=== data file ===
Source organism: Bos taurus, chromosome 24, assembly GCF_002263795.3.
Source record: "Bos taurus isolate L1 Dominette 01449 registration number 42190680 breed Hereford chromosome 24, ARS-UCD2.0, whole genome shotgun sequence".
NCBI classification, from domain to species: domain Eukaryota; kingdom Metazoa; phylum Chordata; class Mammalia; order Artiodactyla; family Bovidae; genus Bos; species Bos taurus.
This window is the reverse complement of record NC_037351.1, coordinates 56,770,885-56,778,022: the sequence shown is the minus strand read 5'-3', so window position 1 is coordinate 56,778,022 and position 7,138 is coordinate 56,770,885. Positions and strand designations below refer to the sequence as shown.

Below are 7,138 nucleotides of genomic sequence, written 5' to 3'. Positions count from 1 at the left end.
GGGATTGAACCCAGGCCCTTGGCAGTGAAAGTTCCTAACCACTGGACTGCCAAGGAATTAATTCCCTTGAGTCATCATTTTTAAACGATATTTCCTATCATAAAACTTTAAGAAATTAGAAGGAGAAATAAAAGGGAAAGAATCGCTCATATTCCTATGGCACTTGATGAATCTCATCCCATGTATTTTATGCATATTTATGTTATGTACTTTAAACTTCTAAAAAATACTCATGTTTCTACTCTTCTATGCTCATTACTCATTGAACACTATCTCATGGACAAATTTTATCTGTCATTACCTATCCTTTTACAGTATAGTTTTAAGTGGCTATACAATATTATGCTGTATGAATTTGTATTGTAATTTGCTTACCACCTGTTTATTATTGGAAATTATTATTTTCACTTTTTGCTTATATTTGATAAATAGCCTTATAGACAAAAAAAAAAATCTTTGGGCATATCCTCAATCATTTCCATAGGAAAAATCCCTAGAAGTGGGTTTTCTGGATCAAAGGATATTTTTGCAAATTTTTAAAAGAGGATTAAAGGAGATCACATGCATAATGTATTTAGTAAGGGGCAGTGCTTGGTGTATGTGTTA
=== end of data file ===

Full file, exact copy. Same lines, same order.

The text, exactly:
Source organism: Bos taurus, chromosome 24, assembly GCF_002263795.3.
Source record: "Bos taurus isolate L1 Dominette 01449 registration number 42190680 breed Hereford chromosome 24, ARS-UCD2.0, whole genome shotgun sequence".
NCBI classification, from domain to species: domain Eukaryota; kingdom Metazoa; phylum Chordata; class Mammalia; order Artiodactyla; family Bovidae; genus Bos; species Bos taurus.
This window is the reverse complement of record NC_037351.1, coordinates 56,770,885-56,778,022: the sequence shown is the minus strand read 5'-3', so window position 1 is coordinate 56,778,022 and position 7,138 is coordinate 56,770,885. Positions and strand designations below refer to the sequence as shown.

Below are 7,138 nucleotides of genomic sequence, written 5' to 3'. Positions count from 1 at the left end.
GGGATTGAACCCAGGCCCTTGGCAGTGAAAGTTCCTAACCACTGGACTGCCAAGGAATTAATTCCCTTGAGTCATCATTTTTAAACGATATTTCCTATCATAAAACTTTAAGAAATTAGAAGGAGAAATAAAAGGGAAAGAATCGCTCATATTCCTATGGCACTTGATGAATCTCATCCCATGTATTTTATGCATATTTATGTTATGTACTTTAAACTTCTAAAAAATACTCATGTTTCTACTCTTCTATGCTCATTACTCATTGAACACTATCTCATGGACAAATTTTATCTGTCATTACCTATCCTTTTACAGTATAGTTTTAAGTGGCTATACAATATTATGCTGTATGAATTTGTATTGTAATTTGCTTACCACCTGTTTATTATTGGAAATTATTATTTTCACTTTTTGCTTATATTTGATAAATAGCCTTATAGACAAAAAAAAAAATCTTTGGGCATATCCTCAATCATTTCCATAGGAAAAATCCCTAGAAGTGGGTTTTCTGGATCAAAGGATATTTTTGCAAATTTTTAAAAGAGGATTAAAGGAGATCACATGCATAATGTATTTAGTAAGGGGCAGTGCTTGGTGTATGTGTTA